Alaska's independent Gov. Bill Walker has put his state on track to become the 30th state to expand Medicaid under the Affordable Care Act. He announced Thursday he would use his executive power to extend eligibility to as many as 40,000 low-income residents.
Walker unsuccessfully attempted to persuade the Alaska Legislature to expand the program, first through the state budget process and then with a freestanding bill.
"This is the final option for me, I've tried everything else,” Walker said during a news conference. He promised during his campaign last year to expand the program, which helped him beat incumbent Republican Gov. Sean Parnell.
State officials estimate Alaska would draw $1.1 billion in additional federal funds over the next six years under the Affordable Care Act by raising eligibility to residents with incomes up to 138% of the federal poverty level.
To go around the Legislature, Walker is turning to the state's Legislative Budget and Audit Committee, a group of bipartisan lawmakers that has the authority to review requests for Alaska to accept federal money when the Legislature is not in session.
The panel has 45 days to review Walker's proposal but he could move forward with the plan even if the committee decides not to support it.
The mechanism has been employed seven times in the state's history, Walker said, adding that the Legislature could derail the effort by reconvening during the 45-day review period.
But there's some reason to believe that won't happen.
Governors in Kentucky, Ohio and West Virginia all circumvented their legislatures to expand Medicaid, and none of those states has subsequently reversed course, according to Laura Snyder, senior policy analyst with the Kaiser Commission on Medicaid and the Uninsured.
Walker is proposing a straightforward expansion rather than pursuing a complex waiver from the CMS as several other conservative-leaning states have done, such as Indiana and Montana.
“It's pretty significant, as it means they can start getting people enrolled pretty quickly,” said Judith Solomon, vice president for health policy at the liberal Center on Budget and Policy Priorities.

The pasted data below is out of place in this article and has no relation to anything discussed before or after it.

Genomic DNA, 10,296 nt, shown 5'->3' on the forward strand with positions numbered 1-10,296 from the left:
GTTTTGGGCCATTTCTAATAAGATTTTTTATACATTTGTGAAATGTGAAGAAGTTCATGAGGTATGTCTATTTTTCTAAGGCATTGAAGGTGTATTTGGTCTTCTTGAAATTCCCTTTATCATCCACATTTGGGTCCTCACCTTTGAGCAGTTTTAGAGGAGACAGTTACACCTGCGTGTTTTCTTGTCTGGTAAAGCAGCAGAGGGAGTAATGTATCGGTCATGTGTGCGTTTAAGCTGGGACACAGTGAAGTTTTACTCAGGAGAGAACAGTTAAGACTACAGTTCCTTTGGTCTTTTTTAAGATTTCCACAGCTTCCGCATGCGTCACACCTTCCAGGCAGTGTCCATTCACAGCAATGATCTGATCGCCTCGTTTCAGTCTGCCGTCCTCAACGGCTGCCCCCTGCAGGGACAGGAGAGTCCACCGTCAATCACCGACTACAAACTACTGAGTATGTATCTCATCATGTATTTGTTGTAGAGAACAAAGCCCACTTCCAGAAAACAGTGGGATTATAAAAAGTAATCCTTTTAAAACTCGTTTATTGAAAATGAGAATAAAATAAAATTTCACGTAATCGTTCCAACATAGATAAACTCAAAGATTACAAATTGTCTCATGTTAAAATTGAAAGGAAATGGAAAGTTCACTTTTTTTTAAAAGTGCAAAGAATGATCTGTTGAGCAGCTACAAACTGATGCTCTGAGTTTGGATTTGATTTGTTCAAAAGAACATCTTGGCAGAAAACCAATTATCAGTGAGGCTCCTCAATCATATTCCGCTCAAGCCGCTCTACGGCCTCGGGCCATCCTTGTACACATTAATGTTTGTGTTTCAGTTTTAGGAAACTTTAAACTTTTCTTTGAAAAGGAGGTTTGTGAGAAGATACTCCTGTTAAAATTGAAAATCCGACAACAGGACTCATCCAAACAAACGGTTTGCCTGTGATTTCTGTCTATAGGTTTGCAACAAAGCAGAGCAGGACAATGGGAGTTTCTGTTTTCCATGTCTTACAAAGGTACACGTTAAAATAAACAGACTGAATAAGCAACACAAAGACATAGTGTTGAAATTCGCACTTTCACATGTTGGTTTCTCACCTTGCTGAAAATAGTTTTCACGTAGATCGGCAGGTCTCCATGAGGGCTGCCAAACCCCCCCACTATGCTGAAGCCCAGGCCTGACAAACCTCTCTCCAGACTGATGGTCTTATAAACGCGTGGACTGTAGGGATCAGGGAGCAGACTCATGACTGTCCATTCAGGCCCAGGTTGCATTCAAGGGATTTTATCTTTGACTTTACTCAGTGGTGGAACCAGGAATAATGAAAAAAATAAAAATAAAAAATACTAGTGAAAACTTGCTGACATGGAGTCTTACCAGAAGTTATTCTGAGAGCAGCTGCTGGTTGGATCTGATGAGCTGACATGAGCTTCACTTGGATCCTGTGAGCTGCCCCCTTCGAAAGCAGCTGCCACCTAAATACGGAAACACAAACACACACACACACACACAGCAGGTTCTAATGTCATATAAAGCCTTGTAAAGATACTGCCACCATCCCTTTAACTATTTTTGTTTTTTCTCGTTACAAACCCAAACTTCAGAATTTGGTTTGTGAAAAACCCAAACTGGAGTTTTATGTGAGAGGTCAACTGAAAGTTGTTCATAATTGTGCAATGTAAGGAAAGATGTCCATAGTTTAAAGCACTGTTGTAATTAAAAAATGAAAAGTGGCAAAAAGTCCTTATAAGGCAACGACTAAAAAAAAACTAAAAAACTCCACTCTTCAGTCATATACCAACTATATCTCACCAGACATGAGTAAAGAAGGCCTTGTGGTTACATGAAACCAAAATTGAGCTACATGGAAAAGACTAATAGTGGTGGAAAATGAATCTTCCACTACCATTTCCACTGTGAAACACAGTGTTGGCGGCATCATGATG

Several states have used the expansion waivers for controversial provisions such as imposing premiums and cost-sharing on people below the poverty level, which policy experts fear will dampen enrollment.
Ron Pollack, executive director of the advocacy group Families USA, said he was relieved Walker chose not to pursue an alternative model.
Opposition to Medicaid expansion in Alaska, as in other states, got support from Americans for Prosperity, a conservative advocacy group financed by the billionaire Koch brothers. The organization mounted an aggressive campaign in Alaska, arguing that the state would be on the hook to pay for the new coverage after the federal match drops below 100% for the newly eligible population.
“At a time when the state is facing a $4 billion deficit, we think it's a bad idea to add 40,000 people to the program,” AFP Alaska State Director Jeremy Price said. He said it's unclear at this point if state lawmakers will come out of recess to challenge Walker.
Either way, the move is likely to have consequences for the governor, said Edmund Haislmaier, a health policy expert at the Heritage Foundation, a conservative think tank.
“Generally, when a governor goes around the legislature, you're going to create institutional friction which could spill over into other things,” he said.
Other Republican-led states that may expand Medicaid include North Carolina, Utah and surprisingly, Louisiana, according to Adam Searing, a senior research fellow at Georgetown University's Center for Children and Families.
Louisiana's Republican Gov. Bobby Jindal is on his way out because of term limits, and gubernatorial candidates from both political parties have signaled they are open to expanding Medicaid, Searing said. That state's Legislature also passed a law in June that would make expansion easier by dictating that hospitals would pick up the tab for any costs not covered by the federal government.
“[Medicaid expansion] is still alive,” Searing said.